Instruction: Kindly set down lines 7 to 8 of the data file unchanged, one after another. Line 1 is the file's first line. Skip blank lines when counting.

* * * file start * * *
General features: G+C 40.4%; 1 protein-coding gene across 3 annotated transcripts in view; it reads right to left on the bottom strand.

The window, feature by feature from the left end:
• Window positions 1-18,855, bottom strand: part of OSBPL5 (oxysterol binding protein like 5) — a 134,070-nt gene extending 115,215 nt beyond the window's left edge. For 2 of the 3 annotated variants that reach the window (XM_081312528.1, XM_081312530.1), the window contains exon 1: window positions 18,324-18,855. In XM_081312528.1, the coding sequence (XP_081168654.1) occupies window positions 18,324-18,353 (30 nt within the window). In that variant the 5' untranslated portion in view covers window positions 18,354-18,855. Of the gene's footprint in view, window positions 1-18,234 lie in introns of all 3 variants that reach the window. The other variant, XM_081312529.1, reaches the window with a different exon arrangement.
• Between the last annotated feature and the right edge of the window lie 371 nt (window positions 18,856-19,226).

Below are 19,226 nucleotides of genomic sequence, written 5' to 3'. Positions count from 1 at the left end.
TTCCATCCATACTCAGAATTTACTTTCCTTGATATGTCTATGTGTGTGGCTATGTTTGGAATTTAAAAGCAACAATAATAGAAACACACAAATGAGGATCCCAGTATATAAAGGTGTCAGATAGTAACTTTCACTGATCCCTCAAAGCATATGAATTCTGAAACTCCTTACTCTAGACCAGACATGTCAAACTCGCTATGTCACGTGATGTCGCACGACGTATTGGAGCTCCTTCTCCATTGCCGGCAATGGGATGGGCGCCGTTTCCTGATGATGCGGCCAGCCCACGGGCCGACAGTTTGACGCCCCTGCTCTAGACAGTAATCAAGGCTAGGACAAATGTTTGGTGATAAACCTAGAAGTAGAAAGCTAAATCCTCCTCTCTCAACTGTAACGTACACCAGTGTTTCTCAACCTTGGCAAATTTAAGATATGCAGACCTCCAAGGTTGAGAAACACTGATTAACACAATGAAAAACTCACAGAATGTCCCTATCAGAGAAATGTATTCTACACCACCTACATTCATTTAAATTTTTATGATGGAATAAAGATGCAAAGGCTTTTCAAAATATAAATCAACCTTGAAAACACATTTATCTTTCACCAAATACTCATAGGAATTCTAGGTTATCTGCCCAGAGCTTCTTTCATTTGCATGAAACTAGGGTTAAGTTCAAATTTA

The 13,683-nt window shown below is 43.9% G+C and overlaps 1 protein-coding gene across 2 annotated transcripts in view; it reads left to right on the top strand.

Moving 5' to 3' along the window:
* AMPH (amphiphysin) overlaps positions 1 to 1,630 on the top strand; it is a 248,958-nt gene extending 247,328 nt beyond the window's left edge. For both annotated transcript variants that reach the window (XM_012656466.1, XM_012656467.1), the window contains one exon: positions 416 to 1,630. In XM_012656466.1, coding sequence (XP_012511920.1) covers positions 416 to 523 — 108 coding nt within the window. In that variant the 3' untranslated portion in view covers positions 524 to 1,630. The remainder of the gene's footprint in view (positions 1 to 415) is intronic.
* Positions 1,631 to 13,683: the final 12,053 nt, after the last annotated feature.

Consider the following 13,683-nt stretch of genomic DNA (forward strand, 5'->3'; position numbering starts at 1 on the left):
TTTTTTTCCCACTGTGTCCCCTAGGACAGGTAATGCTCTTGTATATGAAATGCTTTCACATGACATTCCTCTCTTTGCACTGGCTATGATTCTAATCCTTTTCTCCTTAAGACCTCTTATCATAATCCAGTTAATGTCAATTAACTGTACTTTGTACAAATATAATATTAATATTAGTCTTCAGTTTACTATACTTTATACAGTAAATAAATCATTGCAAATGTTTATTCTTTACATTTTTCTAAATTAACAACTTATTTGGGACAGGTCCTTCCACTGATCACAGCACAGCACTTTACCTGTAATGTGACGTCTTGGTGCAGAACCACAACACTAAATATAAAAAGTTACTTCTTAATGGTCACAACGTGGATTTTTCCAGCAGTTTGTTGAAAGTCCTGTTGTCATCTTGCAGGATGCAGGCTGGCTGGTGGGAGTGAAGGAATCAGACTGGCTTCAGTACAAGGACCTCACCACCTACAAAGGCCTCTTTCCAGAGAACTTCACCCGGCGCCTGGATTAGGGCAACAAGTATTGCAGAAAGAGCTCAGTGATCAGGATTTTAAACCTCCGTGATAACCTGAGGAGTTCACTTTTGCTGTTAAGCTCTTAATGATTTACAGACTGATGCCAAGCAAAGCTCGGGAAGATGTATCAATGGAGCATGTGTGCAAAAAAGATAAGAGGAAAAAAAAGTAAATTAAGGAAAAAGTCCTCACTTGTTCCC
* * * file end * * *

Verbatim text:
The 13,683-nt window shown below is 43.9% G+C and overlaps 1 protein-coding gene across 2 annotated transcripts in view; it reads left to right on the top strand.

Moving 5' to 3' along the window: